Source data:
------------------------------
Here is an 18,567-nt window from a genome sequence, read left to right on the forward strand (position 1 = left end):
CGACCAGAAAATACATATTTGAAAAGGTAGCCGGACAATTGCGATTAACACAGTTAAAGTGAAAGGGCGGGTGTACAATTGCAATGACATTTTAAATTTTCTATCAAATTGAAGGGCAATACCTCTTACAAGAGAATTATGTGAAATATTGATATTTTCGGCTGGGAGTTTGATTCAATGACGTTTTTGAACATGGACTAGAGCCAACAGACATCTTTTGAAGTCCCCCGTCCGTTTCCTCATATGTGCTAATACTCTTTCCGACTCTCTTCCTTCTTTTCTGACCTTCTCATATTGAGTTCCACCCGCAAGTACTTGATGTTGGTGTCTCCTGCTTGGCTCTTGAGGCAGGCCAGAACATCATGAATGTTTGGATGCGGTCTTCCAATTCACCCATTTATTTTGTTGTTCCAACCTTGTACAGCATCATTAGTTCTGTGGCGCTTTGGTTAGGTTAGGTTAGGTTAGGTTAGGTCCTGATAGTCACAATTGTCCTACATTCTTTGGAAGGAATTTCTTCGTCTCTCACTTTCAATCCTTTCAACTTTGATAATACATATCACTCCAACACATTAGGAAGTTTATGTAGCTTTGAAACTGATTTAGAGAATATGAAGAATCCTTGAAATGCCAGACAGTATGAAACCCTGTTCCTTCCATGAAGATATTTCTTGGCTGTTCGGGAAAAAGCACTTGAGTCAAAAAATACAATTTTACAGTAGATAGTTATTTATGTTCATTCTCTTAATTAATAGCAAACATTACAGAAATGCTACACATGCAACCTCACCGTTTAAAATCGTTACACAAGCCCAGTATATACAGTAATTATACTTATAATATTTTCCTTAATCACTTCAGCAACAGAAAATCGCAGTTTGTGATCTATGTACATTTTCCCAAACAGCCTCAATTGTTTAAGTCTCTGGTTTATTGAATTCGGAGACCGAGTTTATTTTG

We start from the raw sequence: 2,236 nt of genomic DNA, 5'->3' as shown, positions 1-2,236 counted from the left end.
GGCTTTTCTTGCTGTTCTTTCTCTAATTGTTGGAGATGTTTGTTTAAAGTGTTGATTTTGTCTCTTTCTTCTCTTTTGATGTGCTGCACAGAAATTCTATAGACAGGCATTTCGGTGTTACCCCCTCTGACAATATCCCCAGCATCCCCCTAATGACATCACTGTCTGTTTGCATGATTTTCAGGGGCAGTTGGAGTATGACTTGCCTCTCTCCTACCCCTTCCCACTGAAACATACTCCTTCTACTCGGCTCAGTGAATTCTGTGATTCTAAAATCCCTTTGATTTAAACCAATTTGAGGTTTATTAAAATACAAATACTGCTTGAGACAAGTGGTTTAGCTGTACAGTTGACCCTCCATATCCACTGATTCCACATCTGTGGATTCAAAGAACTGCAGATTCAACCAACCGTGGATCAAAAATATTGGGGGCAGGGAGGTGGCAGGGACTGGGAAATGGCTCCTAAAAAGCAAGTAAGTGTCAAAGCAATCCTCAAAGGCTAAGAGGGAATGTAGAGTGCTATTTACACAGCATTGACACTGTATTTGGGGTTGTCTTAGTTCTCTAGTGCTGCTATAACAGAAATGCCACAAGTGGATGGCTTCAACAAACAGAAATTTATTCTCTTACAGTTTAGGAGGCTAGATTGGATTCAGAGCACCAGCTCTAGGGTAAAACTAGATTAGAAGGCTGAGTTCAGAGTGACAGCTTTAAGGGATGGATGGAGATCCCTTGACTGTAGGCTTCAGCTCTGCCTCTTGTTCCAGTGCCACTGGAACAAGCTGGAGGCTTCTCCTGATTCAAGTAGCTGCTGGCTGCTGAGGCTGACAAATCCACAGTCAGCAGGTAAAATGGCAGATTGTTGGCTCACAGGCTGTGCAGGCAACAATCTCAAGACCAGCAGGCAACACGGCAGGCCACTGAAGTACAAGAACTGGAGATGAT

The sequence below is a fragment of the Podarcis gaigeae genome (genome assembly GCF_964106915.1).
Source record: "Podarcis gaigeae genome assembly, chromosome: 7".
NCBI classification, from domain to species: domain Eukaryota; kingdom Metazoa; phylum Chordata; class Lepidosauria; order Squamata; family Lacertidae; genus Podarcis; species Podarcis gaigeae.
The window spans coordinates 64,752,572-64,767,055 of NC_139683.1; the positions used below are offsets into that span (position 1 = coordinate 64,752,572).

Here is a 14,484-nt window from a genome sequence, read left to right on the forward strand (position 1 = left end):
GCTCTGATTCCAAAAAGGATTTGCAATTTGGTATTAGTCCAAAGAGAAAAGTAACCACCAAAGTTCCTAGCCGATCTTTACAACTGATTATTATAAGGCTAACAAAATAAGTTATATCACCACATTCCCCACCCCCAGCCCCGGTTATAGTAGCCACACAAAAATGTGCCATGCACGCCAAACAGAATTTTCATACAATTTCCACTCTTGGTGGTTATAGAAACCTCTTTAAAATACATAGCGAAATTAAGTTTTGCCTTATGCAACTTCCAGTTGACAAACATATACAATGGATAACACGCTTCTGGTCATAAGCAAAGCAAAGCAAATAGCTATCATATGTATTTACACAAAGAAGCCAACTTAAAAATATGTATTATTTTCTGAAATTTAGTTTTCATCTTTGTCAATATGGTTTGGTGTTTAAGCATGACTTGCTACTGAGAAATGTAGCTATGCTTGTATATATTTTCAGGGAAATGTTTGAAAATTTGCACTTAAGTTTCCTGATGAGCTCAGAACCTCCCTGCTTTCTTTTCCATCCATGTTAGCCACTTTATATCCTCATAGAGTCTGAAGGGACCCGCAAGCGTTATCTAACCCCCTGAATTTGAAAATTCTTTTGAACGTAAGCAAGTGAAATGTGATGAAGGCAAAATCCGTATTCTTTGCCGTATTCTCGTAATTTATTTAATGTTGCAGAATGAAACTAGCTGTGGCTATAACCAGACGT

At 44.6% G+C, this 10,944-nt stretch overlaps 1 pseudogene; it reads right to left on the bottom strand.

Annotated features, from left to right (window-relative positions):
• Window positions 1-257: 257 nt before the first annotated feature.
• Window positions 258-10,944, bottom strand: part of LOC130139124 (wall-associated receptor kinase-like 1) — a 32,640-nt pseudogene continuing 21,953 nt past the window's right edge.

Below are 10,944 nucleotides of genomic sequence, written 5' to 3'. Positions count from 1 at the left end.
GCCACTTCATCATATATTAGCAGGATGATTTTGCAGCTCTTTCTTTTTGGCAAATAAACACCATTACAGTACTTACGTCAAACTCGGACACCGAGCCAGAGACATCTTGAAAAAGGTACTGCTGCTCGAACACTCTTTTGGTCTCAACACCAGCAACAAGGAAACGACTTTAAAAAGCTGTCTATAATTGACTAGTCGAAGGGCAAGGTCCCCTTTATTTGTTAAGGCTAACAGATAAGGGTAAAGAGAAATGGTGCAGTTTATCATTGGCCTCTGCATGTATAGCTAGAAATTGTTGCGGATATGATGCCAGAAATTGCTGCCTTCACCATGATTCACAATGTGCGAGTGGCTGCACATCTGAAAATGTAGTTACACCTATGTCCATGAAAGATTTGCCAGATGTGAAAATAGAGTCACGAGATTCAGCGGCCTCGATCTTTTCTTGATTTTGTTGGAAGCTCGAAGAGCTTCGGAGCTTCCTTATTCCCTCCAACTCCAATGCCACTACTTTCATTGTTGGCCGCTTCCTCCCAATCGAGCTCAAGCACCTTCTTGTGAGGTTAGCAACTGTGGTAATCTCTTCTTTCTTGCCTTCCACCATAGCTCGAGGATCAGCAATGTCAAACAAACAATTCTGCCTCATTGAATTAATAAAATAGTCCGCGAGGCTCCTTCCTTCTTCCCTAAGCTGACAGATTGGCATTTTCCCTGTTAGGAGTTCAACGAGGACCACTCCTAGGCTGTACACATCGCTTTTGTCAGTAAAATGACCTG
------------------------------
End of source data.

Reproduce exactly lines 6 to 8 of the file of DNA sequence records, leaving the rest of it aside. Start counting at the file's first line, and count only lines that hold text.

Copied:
Source record: "Podarcis gaigeae genome assembly, chromosome: 7".
NCBI classification, from domain to species: domain Eukaryota; kingdom Metazoa; phylum Chordata; class Lepidosauria; order Squamata; family Lacertidae; genus Podarcis; species Podarcis gaigeae.
The window spans coordinates 64,752,572-64,767,055 of NC_139683.1; the positions used below are offsets into that span (position 1 = coordinate 64,752,572).